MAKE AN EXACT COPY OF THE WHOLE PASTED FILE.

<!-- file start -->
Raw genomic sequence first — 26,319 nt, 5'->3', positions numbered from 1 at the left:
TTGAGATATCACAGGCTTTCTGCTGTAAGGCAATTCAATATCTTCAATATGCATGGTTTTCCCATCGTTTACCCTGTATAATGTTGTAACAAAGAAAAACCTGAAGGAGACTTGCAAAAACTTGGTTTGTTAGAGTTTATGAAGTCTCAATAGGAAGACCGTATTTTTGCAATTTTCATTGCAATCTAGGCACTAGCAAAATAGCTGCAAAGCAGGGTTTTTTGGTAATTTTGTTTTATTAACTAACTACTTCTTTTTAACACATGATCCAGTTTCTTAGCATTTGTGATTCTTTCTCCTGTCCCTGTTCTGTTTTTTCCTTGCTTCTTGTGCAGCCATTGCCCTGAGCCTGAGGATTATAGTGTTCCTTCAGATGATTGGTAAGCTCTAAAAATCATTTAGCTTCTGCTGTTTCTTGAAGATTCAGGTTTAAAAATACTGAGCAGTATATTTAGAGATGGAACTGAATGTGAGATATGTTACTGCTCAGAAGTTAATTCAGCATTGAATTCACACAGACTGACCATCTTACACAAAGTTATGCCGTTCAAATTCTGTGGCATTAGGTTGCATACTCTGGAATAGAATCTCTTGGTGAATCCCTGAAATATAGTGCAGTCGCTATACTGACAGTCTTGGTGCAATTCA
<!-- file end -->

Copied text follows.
Raw genomic sequence first — 26,319 nt, 5'->3', positions numbered from 1 at the left:
TTGAGATATCACAGGCTTTCTGCTGTAAGGCAATTCAATATCTTCAATATGCATGGTTTTCCCATCGTTTACCCTGTATAATGTTGTAACAAAGAAAAACCTGAAGGAGACTTGCAAAAACTTGGTTTGTTAGAGTTTATGAAGTCTCAATAGGAAGACCGTATTTTTGCAATTTTCATTGCAATCTAGGCACTAGCAAAATAGCTGCAAAGCAGGGTTTTTTGGTAATTTTGTTTTATTAACTAACTACTTCTTTTTAACACATGATCCAGTTTCTTAGCATTTGTGATTCTTTCTCCTGTCCCTGTTCTGTTTTTTCCTTGCTTCTTGTGCAGCCATTGCCCTGAGCCTGAGGATTATAGTGTTCCTTCAGATGATTGGTAAGCTCTAAAAATCATTTAGCTTCTGCTGTTTCTTGAAGATTCAGGTTTAAAAATACTGAGCAGTATATTTAGAGATGGAACTGAATGTGAGATATGTTACTGCTCAGAAGTTAATTCAGCATTGAATTCACACAGACTGACCATCTTACACAAAGTTATGCCGTTCAAATTCTGTGGCATTAGGTTGCATACTCTGGAATAGAATCTCTTGGTGAATCCCTGAAATATAGTGCAGTCGCTATACTGACAGTCTTGGTGCAATTCA